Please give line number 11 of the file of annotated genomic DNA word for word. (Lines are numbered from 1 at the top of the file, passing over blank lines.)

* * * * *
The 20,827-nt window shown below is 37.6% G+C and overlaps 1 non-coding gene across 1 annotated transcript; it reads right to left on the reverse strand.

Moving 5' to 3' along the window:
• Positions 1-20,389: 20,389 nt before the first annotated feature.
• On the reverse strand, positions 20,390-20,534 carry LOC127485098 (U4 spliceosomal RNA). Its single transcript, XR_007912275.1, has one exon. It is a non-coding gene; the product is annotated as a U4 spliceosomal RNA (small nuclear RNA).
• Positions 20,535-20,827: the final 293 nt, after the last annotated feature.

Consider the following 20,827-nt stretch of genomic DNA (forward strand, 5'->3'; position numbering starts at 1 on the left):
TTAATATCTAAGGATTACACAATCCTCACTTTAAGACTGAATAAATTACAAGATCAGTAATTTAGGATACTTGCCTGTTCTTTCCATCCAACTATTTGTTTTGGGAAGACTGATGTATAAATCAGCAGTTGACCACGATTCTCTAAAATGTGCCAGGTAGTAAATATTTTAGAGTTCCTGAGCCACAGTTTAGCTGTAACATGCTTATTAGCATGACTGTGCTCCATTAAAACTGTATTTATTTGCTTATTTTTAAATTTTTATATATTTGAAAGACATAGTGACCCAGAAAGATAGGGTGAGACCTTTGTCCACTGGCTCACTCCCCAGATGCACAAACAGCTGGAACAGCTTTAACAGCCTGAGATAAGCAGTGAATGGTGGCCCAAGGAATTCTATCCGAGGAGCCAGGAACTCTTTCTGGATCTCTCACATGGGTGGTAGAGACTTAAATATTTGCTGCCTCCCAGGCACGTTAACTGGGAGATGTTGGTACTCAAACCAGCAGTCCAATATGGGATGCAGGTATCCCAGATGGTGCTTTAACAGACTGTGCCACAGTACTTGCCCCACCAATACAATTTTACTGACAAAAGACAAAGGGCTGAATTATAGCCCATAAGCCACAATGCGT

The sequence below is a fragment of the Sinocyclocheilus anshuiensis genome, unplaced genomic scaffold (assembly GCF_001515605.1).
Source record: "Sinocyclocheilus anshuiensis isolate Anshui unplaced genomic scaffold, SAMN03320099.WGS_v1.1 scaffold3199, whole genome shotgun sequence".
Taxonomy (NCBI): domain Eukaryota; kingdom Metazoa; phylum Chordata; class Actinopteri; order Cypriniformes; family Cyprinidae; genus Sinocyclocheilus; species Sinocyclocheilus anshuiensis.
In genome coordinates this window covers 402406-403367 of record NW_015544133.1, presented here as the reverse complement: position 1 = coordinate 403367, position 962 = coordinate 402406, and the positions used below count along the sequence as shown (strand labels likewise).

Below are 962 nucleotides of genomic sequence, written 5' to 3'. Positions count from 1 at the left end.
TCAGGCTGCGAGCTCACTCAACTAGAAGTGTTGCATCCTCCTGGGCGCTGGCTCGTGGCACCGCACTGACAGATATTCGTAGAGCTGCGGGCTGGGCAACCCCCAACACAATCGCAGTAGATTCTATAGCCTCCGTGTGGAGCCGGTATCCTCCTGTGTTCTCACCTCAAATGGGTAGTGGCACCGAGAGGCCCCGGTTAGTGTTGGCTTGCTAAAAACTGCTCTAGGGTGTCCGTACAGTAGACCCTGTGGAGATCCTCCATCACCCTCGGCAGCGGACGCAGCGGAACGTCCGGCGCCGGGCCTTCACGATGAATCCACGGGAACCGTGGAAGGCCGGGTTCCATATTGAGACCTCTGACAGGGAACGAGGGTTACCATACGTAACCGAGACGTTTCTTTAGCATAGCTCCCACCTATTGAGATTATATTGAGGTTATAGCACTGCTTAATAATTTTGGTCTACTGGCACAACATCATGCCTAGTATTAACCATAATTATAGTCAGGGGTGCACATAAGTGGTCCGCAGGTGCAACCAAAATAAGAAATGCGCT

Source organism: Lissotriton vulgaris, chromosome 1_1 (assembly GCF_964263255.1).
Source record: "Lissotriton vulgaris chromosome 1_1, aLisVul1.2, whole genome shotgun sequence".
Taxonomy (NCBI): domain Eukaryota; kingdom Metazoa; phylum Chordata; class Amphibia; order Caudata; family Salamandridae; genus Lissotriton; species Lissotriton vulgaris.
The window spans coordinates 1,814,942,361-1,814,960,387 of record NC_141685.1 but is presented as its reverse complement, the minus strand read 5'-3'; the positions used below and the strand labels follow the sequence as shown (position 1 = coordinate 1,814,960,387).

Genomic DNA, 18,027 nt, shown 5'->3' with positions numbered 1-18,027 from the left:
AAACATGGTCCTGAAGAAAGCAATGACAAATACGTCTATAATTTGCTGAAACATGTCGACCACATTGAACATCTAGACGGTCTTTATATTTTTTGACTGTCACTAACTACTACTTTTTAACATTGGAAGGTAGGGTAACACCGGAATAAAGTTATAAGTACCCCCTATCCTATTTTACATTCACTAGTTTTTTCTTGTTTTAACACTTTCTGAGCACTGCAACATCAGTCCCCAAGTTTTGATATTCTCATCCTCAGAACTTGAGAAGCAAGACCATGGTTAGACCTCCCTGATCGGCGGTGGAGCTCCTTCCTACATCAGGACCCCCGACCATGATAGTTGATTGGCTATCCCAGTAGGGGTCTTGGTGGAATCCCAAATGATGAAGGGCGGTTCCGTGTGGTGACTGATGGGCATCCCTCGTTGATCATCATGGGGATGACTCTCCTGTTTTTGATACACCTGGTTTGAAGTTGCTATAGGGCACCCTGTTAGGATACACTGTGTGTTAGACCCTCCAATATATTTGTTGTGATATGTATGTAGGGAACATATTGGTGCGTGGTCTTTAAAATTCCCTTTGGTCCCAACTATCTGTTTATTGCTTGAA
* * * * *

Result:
In genome coordinates this window covers 402406-403367 of record NW_015544133.1, presented here as the reverse complement: position 1 = coordinate 403367, position 962 = coordinate 402406, and the positions used below count along the sequence as shown (strand labels likewise).